The Two State Two Step

I like Tom Friedman. I think he's a great writer and generally quite perceptive. In some ways he's a hawk, but he understands the realities of the world. He's critical of Israel, at times, but supportive at others. He has been an advocate of a two-state solution, but he's realizing that this might be a solution that is nearing its usefulness.

In an essay today in the NY Times, entitled "This Is Not a Test" Friedman suggests that the possibility of a two state solution is nearing its end point. The reasons are two fold -- Hamas and the Jewish Settlements on the West Bank. He's hoping that Israel will elect a centrist government in the February 10th elections that will rein in/close the settlements, but puts the onus for the recent invasion on Hamas, though there's considerable evidence to suggest that Israel was looking for a reason to invade.

My concern is with Friedman's hope that Israel will elect a government that will say no to the settlements. Who will that be? Even under Labor Governments no real effort has been made to stem the tide of the settlers. And the most likely scenario is that Likud will take over, and Likud has from the very beginning been keen on expanding the settlements, not pull them down. Sharon pulled the settlements out of Gaza and then essentially sealed the borders. When Hamas won democratically held elections both Israel and the US refused to acknowledge their legitimacy, leading in my mind to much of the problems that are present now. You can't say -- hold elections and then when people hold them say, we don't like the results.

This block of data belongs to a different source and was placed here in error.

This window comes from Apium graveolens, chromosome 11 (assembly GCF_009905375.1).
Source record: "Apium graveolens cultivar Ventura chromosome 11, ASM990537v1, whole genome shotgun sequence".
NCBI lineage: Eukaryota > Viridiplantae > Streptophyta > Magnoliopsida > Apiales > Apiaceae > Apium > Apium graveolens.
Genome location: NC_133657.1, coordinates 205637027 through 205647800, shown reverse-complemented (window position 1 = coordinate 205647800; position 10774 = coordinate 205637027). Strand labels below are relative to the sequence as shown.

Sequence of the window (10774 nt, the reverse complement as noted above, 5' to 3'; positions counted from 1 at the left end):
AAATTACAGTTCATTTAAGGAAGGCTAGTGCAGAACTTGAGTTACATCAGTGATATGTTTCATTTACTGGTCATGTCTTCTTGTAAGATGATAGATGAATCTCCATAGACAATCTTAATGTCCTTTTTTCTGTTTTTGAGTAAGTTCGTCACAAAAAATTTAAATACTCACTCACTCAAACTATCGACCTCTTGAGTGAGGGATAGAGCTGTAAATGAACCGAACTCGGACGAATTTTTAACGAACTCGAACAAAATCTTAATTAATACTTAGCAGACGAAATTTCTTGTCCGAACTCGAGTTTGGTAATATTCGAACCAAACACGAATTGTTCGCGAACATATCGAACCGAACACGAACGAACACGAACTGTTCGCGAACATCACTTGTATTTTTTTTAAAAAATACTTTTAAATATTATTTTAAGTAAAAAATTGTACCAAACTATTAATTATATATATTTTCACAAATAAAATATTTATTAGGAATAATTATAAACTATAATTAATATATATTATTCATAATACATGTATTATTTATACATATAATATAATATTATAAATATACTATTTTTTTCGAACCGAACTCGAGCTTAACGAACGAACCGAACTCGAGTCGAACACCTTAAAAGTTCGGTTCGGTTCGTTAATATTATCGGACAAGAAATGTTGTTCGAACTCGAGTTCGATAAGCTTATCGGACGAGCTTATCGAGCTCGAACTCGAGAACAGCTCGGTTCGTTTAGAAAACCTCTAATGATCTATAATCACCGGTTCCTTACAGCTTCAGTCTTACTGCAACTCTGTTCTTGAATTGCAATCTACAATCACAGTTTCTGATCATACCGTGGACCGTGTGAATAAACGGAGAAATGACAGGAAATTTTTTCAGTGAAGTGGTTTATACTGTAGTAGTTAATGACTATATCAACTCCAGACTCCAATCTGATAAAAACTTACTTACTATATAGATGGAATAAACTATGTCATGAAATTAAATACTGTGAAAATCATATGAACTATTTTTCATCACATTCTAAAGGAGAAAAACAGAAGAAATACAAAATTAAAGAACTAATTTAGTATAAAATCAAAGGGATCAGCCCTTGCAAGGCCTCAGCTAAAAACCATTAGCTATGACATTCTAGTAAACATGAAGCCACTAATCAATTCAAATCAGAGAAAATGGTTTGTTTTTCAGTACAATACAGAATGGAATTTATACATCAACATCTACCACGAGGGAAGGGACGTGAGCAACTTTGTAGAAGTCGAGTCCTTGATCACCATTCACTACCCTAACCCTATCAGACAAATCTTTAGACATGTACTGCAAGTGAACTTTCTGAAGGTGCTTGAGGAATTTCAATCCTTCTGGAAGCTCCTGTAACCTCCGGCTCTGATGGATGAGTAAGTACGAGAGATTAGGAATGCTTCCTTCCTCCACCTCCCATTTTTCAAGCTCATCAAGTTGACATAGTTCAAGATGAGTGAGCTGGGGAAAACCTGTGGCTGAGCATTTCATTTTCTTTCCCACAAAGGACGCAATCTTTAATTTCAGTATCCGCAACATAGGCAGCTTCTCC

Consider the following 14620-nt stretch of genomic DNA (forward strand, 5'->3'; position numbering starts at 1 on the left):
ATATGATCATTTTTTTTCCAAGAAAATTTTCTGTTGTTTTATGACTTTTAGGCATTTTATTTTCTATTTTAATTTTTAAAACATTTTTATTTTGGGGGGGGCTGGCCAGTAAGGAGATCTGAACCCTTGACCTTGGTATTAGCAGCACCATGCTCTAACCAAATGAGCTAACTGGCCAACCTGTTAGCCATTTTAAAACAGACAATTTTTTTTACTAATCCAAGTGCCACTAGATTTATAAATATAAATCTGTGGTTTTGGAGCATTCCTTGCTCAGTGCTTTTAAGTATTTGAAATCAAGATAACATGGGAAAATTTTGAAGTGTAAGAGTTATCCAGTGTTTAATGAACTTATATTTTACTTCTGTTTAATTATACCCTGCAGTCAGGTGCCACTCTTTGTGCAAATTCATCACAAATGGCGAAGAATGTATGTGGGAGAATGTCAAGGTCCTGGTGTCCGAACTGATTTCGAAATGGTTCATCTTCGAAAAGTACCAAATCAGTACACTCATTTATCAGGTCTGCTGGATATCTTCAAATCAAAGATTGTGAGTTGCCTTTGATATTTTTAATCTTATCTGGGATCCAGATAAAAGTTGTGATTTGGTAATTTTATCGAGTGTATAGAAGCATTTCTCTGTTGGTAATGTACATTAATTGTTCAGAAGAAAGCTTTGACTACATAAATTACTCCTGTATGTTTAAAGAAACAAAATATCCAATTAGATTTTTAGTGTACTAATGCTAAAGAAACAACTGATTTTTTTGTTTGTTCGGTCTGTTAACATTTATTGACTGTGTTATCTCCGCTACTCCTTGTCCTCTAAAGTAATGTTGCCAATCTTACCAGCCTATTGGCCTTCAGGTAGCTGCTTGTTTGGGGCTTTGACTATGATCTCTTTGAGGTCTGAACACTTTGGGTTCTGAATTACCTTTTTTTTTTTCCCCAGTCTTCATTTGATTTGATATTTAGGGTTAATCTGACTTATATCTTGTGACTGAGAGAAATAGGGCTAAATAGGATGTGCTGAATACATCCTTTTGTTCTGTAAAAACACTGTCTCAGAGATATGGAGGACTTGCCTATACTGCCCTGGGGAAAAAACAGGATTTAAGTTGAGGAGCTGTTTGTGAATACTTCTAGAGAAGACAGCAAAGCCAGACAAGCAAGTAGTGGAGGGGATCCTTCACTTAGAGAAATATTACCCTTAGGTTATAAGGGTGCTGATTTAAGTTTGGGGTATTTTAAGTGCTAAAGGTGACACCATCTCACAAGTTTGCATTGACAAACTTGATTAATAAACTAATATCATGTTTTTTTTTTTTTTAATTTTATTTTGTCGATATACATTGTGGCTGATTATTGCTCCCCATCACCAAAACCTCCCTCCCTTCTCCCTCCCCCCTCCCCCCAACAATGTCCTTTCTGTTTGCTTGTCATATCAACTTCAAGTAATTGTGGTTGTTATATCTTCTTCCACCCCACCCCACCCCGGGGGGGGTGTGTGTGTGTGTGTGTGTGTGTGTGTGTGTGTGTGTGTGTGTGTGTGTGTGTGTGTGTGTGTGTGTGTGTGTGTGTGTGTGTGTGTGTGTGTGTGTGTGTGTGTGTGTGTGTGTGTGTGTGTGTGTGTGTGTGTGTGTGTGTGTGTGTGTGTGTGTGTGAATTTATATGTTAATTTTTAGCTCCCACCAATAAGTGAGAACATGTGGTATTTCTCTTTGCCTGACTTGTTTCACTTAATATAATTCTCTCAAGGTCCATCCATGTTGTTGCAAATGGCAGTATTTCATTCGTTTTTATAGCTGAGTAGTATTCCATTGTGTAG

So, where will all of this lead? At this point a "two-state" solution is the only solution on the table, but time is running out. Demographics is one issue -- both inside and outside Israel proper. And, there is no sign that the settlements are coming down any time soon. So, what do you make of the 1967 borders?

Friedman seems to be recognizing what a lot of others are recognizing -- we need to start working on a new solution.

George Mitchell has a lot on his hands!


I DON'T like Friedman, who initially cheered the Iraq war and who is an unabashed defender of globalized capitalism.

However, I think he is right about the narrow window of opportunity here and have thought so for a decade.
I saw a great interview on The Daily Show with Jimmy Carter about his new book, We Can Have Peace in the Holy Land. Carter notes that the issues (and outline for peace) are the same as in 1978--but that the Israeli settlements (and the Wall) plus the election of Hamas (and division of Palestinian authority into 2) make the outcome harder--but not impossible. Carter notes that a 1 state solution would eliminate a Jewish state because Israeli population is declining while Palestinian (and Israeli Arab) population is increasing--rapidly. Israel is aware of this and that's why 87% of their population favor a two-state peace within the 1967 borders (the only Israeli borders ever recognized internationally).

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